"The further contention is made that if accounts receivable are to be considered at all, then their value should be diminished by the estimated amount of federal income tax that defendant will be required to pay in respect of these accounts, or some part thereof, as they reach him in the form of later partnership distributions. This argument [also] misconceives the purpose for which the accounts receivable are being considered - to fix a total value of defendant's partnership interest. The value of the latter asset is in no way diminished by the fact that defendant may thereafter be called upon to pay an income tax resulting in substantial part from his receipt of income from the partnership. The fact that he will pay a tax on these receipts may be a relevant consideration when considering whether a distribution is equitable and is clearly relevant with respect to the determination of alimony, but it does not affect the value of defendant's interest in the law firm."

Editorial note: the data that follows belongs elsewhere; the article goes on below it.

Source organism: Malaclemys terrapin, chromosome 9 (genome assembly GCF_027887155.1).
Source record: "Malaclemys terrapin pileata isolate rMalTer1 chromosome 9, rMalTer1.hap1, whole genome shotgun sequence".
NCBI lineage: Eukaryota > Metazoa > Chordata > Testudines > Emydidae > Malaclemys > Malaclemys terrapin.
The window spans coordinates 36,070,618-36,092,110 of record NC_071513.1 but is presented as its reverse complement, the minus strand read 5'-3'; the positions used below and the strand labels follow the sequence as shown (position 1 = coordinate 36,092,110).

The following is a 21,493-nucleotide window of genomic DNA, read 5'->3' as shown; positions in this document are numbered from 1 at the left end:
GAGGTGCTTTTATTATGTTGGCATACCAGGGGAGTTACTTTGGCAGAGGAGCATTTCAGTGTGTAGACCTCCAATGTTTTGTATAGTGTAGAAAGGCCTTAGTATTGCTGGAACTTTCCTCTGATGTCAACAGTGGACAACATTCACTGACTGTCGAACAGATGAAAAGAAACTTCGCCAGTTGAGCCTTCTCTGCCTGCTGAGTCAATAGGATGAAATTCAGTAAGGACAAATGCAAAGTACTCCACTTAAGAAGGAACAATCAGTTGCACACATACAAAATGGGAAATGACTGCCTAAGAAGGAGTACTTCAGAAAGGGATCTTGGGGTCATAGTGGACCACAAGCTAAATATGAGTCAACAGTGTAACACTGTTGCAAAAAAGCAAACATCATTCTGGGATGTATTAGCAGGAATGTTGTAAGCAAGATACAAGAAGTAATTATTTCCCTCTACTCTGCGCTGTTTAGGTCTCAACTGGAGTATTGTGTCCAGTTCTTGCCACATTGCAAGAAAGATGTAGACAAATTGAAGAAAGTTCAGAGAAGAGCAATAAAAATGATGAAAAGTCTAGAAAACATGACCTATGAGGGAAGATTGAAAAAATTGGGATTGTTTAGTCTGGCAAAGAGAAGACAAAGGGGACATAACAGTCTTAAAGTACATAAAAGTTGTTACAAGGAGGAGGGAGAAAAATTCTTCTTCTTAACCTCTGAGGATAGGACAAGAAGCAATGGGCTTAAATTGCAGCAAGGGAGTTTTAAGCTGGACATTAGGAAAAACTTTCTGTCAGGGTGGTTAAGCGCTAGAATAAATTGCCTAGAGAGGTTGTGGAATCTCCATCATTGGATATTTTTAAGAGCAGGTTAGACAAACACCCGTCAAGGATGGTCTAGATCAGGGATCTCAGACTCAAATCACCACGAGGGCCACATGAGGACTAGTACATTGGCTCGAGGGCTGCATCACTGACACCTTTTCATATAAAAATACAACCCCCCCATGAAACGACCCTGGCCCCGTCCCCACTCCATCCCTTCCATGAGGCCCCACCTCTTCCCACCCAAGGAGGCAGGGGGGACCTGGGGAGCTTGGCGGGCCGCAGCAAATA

¶29 In the case before us, the income tax liability of the distributions to the plaintiff when made is certain. But the calculation of the income tax liabilities are uncertain both in quantum and as to the time when they accrue. We cannot speculate as to the tax bracket the plaintiff will be in when distributions to him are made, or as to which future tax years they will be applied. Under such circumstances, we hold that it was not an abuse of discretion on the part of the trial court in determining the value of the MNI receivables as at the time of trial.
IN APPORTIONING JOINTLY ACQUIRED PROPERTY, WAS IT ERROR FOR
THE TRIAL COURT TO APPORTION PLAINTIFF'S INTEREST IN MNI
CORPORATE STOCK AT BOOK VALUE?